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Euler

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  • John
    Today was Euler s Birthday. What a genius! I very seldom post here, as I do not have the training, and thus cannot speak the lingo demanded. This gap saddens
    Message 1 of 10 , Apr 15 4:11 AM
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      Today was Euler's Birthday.

      What a genius!

      I very seldom post here, as I do not have the training, and thus cannot speak the lingo demanded.

      This gap saddens me greatly, amd makes maths a bit of a closed shop.

      But at least once a fortnight, I read all the posts here, knowing I cannot join in the converstion, but I am able to glean the gist of what is going on, and the ideas behind it.

      Euler, I believe, great and magnamimous man that he was, would have given me the time of day. He was very good at simplifying and explaining things.

      I am amazed that he is not held in even higher esteem than he already is.

      So many fields of research, and such insight.

      Pity there were not more men like him.
    • djbroadhurst
      ... Thanks, John, for that tribute. Everyone has his/her favourites. After 1600, my favourite mathematicians are Newton, Euler, Gauss, and my favourite
      Message 2 of 10 , Apr 28 11:10 AM
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        --- In primenumbers@yahoogroups.com,
        "John" <mistermac39@...> wrote:

        > Today was Euler's Birthday.
        > What a genius!
        ...
        > Euler, I believe, great and magnamimous man that he was,
        > would have given me the time of day. He was very good at
        > simplifying and explaining things.
        > I am amazed that he is not held in even higher esteem
        > than he already is.
        > So many fields of research, and such insight.
        > Pity there were not more men like him.

        Thanks, John, for that tribute.

        Everyone has his/her favourites.

        After 1600, my favourite mathematicians are
        Newton, Euler, Gauss,
        and my favourite physicists are
        Newton, Maxwell, Einstein.

        Some people might choose Riemann instead of Euler,
        some might choose Dirac instead of Maxwell.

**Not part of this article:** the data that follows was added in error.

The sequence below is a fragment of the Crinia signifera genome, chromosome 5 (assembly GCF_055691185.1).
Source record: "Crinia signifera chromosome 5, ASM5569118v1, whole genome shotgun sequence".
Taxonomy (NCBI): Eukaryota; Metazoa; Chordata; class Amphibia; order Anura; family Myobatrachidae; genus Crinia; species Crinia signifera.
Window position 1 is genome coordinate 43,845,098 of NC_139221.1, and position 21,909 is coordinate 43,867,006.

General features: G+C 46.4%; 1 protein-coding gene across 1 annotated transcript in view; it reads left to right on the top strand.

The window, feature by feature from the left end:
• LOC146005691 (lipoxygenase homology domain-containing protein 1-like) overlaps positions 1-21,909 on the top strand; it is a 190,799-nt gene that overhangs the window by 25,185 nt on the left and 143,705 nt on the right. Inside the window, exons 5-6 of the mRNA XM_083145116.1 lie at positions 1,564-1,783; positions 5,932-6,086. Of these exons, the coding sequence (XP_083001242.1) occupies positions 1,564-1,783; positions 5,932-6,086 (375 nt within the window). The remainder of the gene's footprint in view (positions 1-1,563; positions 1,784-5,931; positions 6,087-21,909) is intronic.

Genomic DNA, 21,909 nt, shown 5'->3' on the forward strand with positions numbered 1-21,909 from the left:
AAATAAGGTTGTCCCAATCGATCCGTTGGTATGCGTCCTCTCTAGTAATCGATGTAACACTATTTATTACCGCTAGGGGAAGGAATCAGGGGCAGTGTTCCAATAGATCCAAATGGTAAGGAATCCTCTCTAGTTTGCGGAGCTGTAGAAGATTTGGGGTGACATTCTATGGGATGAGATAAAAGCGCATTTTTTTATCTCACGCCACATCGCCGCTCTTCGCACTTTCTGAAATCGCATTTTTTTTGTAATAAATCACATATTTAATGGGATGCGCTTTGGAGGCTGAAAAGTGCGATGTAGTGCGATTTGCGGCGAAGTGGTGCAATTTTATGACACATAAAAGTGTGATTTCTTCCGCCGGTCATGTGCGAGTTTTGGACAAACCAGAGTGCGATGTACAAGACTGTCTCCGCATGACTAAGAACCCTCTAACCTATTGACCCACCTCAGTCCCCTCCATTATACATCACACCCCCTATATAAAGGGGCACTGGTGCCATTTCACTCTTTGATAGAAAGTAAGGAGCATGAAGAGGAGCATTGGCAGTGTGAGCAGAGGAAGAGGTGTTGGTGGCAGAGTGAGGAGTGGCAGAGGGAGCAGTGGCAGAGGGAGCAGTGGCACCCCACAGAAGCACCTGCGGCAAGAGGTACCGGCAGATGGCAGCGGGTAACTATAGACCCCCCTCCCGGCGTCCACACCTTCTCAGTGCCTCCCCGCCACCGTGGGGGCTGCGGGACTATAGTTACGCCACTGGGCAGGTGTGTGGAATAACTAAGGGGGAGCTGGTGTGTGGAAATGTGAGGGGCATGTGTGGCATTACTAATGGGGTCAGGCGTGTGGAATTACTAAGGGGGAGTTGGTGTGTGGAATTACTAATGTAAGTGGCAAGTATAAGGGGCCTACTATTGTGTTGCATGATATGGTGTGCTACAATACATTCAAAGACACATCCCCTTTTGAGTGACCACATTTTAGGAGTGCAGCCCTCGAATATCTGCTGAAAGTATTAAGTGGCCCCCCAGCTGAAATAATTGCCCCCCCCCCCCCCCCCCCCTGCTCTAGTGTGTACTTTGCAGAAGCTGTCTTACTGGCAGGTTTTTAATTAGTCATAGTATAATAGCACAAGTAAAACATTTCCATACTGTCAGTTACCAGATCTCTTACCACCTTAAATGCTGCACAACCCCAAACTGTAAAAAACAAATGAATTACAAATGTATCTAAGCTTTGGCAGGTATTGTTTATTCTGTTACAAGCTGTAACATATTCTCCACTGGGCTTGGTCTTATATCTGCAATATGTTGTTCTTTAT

(It's hard to keep Newton out of either list, even
        though he was not a particularly likeable person.)

        Best wishes

        David
      • Paul Leyland
        ... I d put Feynmann in the physicist list, in place of either Newton or Maxwell. Mathematicians would definitely have Godel instead of Newton, though Hamilton
        Message 3 of 10 , May 2, 2013
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          On Sun, 2013-04-28 at 18:10 +0000, djbroadhurst wrote:

          > After 1600, my favourite mathematicians are
          > Newton, Euler, Gauss,
          > and my favourite physicists are
          > Newton, Maxwell, Einstein.
          >
          > Some people might choose Riemann instead of Euler,
          > some might choose Dirac instead of Maxwell.
          > (It's hard to keep Newton out of either list, even
          > though he was not a particularly likeable person.)

          I'd put Feynmann in the physicist list, in place of either Newton or
          Maxwell.

          Mathematicians would definitely have Godel instead of Newton, though
          Hamilton also has a strong claim IMAO
        • Alexander
          How about Niels Bohr, Heisenberg, and Schrödinger?
          Message 4 of 10 , May 9, 2013
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            How about Niels Bohr, Heisenberg, and Schrödinger?
          • WarrenS
            ... --somewhat sadly, I ve read very little by either Newton or Maxwell. Recommend anything? Or perhaps it is best to avoid reading them directly since
            Message 5 of 10 , May 10, 2013
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              > After 1600, my favourite mathematicians are
              > Newton, Euler, Gauss,
              > and my favourite physicists are